First up was what is in Designer 7.0:
DB2 Query Access Views
Productivity enhancements like shared columns and design list updates
She demo'd each of these in turn.
Then she moved into a discussion of some new things coming in with the Notes client "Hannover" release, primarily around supporting composite applications. For instance, with composite apps, we'll need a way for the Domino app to produce and consume component properties, so we'll include new design elements for that. What this means is that a you can pass data from one Notes component to another, even if they don't know about each other beforehand. That's because the architecture allows for late-binding of these connections. (In addition, you can pass info to/from Notes and any other application component written to this model.)
Maureen then said, "What if we could provide:
A better source code editing experience;
like a class browser for your code;
or, to make it easier to develop for a client platform that blends Eclipse and Notes?" Such a tease! I don't think anyone in the audience knew what was coming next: a prototype of Domino Designer running on the Eclipse platform!
We'll already have Workplace Designer, Forms Designer, Portlet Factory, and Rational App Developer in Eclipse...so, the obvious thing to do would be to also evolve Domino Designer into the Eclipse platform. This means that the current Domino Designer design element "editors" (Form, View, Agent, etc) can be rendered inside of an Eclipse perspective. In fact, she started with the same plugin that the Notes client uses to re-parent inside of the Workplace Managed Client today. We have been discussing this for a few months and support within Lotus is there to do it - plus, Maureen has a good idea of HOW to do it, which always helps. (Executives Kevin Cavanaugh and Jim Russell were on hand at the DNUG session to gauge reaction - I'd say it was very exciting, even applause.)
So, what we will have is the power of Eclipse as a development platform applied to advancing the Domino Designer development environment. You can imagine using the Eclipse script editors (such as the one in Workplace Designer) for coding up agents or any other place a script exists - and using that handy code outline view - a.k.a a class browser. Or, using the same Web Services consumer code as WP Designer; or, the same Navigator, to replace the Dom. Designer bookmarks; or, putting the infobox properties into a properties panel... I'm pretty certain that what will remain the same are the primary editors for the Form and View and probably other areas that are very specific to Domino development - in other words, we are not re-writing Domino Designer in Java. Repeat after me - "Lotus is not re-writing Domino Designer in Java". What we are doing is smartly adding features to our product set as we go forward in time, as we always have. (Who really cares what language the formula engine was re-written in, as long as you got new features, right?)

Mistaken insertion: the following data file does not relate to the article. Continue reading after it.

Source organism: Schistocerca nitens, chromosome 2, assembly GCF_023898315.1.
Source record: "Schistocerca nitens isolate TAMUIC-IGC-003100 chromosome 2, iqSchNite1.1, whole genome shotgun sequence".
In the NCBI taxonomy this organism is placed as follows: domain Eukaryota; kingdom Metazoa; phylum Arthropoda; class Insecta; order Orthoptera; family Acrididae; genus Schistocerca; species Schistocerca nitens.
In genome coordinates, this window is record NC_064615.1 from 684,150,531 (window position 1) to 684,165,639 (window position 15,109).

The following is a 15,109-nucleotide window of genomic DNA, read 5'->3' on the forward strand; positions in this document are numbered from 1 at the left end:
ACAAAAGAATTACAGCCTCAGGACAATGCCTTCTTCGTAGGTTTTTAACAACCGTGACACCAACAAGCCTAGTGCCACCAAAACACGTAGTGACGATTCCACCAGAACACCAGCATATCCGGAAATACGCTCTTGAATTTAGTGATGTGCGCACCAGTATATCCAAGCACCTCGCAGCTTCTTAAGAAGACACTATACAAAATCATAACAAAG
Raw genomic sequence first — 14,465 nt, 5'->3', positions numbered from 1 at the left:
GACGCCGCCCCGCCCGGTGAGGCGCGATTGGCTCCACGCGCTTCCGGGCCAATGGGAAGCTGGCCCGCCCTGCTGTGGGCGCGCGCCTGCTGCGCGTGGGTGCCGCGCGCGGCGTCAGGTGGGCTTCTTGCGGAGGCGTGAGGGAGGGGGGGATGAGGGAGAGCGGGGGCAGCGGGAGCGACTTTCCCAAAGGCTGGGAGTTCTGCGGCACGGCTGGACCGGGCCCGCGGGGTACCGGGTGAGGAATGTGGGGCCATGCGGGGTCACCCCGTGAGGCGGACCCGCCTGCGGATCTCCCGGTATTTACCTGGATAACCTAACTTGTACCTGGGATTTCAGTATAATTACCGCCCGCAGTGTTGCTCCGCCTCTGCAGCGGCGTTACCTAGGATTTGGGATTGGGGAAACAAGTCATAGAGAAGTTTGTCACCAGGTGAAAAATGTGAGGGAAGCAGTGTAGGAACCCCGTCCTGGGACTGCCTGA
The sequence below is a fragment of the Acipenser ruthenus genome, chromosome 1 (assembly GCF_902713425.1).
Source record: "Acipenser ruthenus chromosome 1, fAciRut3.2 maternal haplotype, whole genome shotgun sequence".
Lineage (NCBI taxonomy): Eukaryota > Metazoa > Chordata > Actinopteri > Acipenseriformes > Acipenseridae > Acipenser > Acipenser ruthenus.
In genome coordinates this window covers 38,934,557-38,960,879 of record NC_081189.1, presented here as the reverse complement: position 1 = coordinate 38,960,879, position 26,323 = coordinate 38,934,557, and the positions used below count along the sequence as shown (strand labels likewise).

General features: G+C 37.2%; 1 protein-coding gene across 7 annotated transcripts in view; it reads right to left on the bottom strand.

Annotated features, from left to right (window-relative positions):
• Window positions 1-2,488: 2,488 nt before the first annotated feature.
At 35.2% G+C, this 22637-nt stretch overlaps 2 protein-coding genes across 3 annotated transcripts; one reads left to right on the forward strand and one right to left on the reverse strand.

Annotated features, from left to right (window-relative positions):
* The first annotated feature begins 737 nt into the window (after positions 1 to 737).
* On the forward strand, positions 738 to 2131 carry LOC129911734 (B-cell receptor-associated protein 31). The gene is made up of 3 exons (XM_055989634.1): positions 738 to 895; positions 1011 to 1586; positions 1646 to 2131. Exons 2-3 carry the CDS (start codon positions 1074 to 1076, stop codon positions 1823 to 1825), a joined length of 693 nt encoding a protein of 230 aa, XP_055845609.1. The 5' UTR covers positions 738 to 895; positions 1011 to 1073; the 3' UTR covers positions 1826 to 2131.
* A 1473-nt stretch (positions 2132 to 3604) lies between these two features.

The demo that Maureen showed was in the Workplace Designer Eclipse perspective, mainly because that's the other project we both work on. It included opening a db by right-clicking in the WP Designer Navigator and choosing "New Domino DB" or "Open Domino DB", thus popping up those native dialog boxes; then, opening a form for editing. When I saw the demo last week, it was really hard to tell that what you were using was the same Domino Designer form editor - I had to ask, "wait, is that the Domino form or the WP Designer form??" But there's the infobox (aka properties box), there's the formula pane, the menus, and all the other great aspects of Domino Designer you know and love.
Here's what it looked like:
Productization will happen in stages and at the moment there is no official commitment to timeframe or features, Some things will have to be discussed later, but you could expect to see this in a product AFTER Hannover is released. I know that some people have already jumped to the conclusion that now we'll have a Linux and Mac Designer auto-magically - folks, there's real work needed to do that, since Designer has been Windows-only since R6.
Let me take care of a few other FAQs, while I'm at it:
Q. When will next release of Domino Designer (using Eclipse) be available?
A. There will be an update to Domino Designer, as there always has been, to coincide with the updates to Notes and Domino in the "Hannover" timeframe. After that, normal updates and feature releases will be planned and announced at the appropriate time.
Q. Do I need to have Workplace Designer in order to use Domino Designer with Eclipse?
A. No. However, developers who use both tools together, may do so, as they build and roll out composite applications, which may include NSF based apps, web apps, SWT apps, etc.
Q. Will I have to learn Java to use Domino Designer now?
A. No. As has been proven before with Workplace Designer, you do not have to know Java, just because Eclipse is being used.
Q. Is Domino Designer being re-written in Java?
A. No - see above. This proposal means Notes/Domino application developers will have improved tool(s) to create and modify applications for Notes and Domino.
Q. Will I be able to open my existing Lotus Notes/Domino applications?
A. Yes. Backwards compatibility is a hallmark of Notes/Domino and will continue to be, in the future. IBM Lotus Software remains committed to lowering the TCO of Notes/Domino and this includes preserving customer's current investments in Notes and Domino applications. Applications that run today in Notes/Domino will run in future versions of Notes/Domino and be accessible through the tools IBM/Lotus provides for Notes/Domino application developers.
Q. Does this proposal mean that Domino Designer will also be ported to Linux and Macintosh platforms?
A. It does not necessarily follow that Domino Designer will be on a platform other than Windows, at least for the first release. The request is duly noted.
Q. What specific features will be added to Domino Designer?
A. As many of you know, at this early stage of the product release cycle, IBM Lotus cannot commit to any particular features being in the release. Some ideas that have been proposed are in the text above, but they do not represent a commitment to provide them.
I'm sure you will have other questions. Please post them here or in the partner forum. The most important thing to understand that Lotus is continuing to enhance Domino Designer, which demonstrates a commitment to Domino as an application platform.
Product Manager, Workplace Designer (and other app dev stuff for Lotus Software)